Datia:
A town of the Mahabharata period, Datia is 69 kms from Gwalior on the way to Chennai. Datia is historically very important. The seven-storied palace built in brick and stone by Raja Bir Singh Deo is one of the finest examples of Bundela architecture. This palace was built in 1614. The palace houses some of the fine Bundela paintings. The imposing Gopinath temple is a confluence of cultures with Mughal frescoes adorning the temple.

Chanderi:
This place is famous for sarees, which have fascinated the Indian lady since ages. Chanderi is 239 kms from Gwalior and is surrounded by forests, hills and lakes. Though the craft from Chanderi is very famous, the architecture of the area is in no way less imposing. The Bundela Rajputs and the Sultan of Malwa influence the architecture here. In 1445 Mohammed Khilji built the Koshak Mahal on lines of Mandu architecture. The Sultans of Malwa built all the Jama Masjid, Shahzadi ka Rouza and Battisi Bandi in the 15th century. Chanderi also came up as pilgrimage center with the coming up of Jain temples in the 9th and 10th century. The picturesque Parameshwa Tal was built by the Bundelas and has a temple complex around it.

Narwar:
122 kms from Gwalior is another fort city called Narwar. This city was capital of Raja Nal. His love for Damayanti has been moulded into ballads and stories, which form legends of the region. A fort 500m above the town dominates the town. The fort and palaces of Narwar are built in Rajput style. The flat ceilings, fluted columns and the many arches with interiors decorated with glass beads are typical in construction.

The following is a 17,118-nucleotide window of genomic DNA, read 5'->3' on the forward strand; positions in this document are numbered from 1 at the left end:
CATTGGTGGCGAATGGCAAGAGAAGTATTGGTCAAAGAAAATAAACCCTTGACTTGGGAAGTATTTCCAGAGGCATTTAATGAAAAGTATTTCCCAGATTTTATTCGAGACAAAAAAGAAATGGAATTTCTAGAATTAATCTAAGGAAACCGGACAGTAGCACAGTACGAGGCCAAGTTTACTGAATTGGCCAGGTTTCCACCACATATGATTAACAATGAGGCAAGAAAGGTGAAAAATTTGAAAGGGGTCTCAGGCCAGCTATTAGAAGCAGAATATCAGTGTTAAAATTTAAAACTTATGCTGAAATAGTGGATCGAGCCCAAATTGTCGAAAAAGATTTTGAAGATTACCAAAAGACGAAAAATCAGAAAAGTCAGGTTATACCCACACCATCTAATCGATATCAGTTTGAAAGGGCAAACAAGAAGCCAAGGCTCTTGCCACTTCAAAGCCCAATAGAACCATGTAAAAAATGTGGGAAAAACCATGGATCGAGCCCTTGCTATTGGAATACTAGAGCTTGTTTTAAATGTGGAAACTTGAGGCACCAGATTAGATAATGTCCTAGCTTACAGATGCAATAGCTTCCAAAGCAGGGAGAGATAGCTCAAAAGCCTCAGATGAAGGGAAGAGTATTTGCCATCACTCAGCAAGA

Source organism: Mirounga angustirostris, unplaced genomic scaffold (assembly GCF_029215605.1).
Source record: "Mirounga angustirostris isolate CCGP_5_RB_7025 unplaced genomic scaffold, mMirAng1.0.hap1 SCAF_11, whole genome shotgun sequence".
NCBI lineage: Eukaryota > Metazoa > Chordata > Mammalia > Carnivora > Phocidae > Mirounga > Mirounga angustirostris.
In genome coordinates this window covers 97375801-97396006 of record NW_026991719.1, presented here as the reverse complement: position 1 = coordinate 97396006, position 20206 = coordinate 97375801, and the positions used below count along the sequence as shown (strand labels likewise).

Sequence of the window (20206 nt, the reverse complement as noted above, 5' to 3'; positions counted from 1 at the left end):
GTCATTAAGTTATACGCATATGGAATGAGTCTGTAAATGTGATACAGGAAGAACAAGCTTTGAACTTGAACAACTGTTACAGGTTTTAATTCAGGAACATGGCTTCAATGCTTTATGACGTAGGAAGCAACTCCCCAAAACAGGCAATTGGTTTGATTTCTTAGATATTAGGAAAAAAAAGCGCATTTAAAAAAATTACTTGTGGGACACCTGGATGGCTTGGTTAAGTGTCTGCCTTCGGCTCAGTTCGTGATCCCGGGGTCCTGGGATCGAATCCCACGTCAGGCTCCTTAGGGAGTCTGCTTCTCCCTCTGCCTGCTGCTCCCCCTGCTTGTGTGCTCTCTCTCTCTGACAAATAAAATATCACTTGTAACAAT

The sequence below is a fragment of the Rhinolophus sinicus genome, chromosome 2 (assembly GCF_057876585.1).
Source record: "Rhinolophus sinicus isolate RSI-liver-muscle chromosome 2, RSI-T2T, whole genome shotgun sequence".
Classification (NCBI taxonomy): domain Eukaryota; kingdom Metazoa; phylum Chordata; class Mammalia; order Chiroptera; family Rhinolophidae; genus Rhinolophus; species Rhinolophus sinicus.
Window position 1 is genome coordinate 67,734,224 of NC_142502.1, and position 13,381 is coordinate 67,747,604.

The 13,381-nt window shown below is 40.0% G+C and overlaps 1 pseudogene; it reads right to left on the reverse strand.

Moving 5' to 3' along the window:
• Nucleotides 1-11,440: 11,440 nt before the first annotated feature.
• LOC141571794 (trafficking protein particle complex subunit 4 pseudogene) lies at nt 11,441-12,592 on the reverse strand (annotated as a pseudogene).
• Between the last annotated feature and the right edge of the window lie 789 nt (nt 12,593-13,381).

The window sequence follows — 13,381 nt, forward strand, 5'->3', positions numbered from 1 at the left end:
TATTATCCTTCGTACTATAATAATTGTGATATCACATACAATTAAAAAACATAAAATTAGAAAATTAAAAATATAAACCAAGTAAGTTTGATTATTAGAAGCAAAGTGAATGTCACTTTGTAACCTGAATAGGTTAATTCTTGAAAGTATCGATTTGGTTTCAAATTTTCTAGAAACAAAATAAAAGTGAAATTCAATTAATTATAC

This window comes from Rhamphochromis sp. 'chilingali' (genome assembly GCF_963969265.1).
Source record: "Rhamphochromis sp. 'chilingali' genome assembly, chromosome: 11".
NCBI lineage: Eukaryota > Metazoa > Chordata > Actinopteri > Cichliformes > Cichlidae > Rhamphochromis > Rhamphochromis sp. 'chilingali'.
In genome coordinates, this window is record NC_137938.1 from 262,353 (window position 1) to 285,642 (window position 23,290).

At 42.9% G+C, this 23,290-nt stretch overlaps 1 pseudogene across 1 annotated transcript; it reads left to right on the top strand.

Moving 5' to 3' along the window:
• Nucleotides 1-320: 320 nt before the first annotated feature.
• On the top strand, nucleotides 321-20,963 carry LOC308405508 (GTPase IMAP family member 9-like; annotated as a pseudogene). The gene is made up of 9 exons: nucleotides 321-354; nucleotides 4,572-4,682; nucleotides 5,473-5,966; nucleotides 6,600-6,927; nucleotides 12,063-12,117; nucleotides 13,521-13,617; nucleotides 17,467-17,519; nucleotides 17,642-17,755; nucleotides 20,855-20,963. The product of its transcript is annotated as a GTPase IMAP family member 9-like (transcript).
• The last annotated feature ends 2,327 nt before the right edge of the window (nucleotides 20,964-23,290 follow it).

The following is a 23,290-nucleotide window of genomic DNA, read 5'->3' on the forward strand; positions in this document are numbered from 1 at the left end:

Pawaya:
The ancient city of Padmawati is fascinating city of ruins. It is 68 kms from Gwalior on the Jhansi road. In the 3rd century Pawaya was the capital of Nag kings. The life size statue of Chaksha Manibhadra dates back to 1 AD the Parmars built the fort and the nearby Dhoomeshwar Mahadeo temple, which are the main attractions of Pawaya.
Tiger Dam: A picnic spot, which is 23 kms from the Gwalior City.

FAIRS & FESTIVALS:
The Tansen Music Festival: Gwalior has special affinity with the classical music and singing. It has been an influence on the Hindustani classical music. Gwalior has retained the strong musical tradition. Tansen the exponent of Dhrupad style went on to evolve the Gwalior Gharana whose contemporary exponent is the world-renowned Sarod player Amjad Ali Khan. As a tribute to Tansen, the great master of classical music, a festival is organized in the month of November / December every year. Renowned musicians from the country gather to give performance during the festival.

GETTING THERE:
Gwalior is barely 321 kms from Delhi and is well connected by Air, Rail, and Road services. This city has its own airport and the airlines operating in India provide their services to this city. Flights connect Gwalior with the other cities of India. On the railway route Gwalior is major a station with many superfast and express trains having a stoppage at Gwalior station? This beautiful station receives Shatabdi trains and the Royal Palace on Wheels. By road also this city is linked with other cities in India. The state transport and private bus operators have their services not only to the nearby places but also to places outside the state. There are bus services to Chandigarh and Lucknow too.

CLIMATE:
Gwalior has extreme climate. The summers are very hot and winter is cold. There have been frequent deaths reported due to heat wave during the summers so it is better to avoid the summers. Though the winters are cold they are better than summers to visit the city. Best time to visit from October to Marches with present to offer visitor a city of enduring greatness.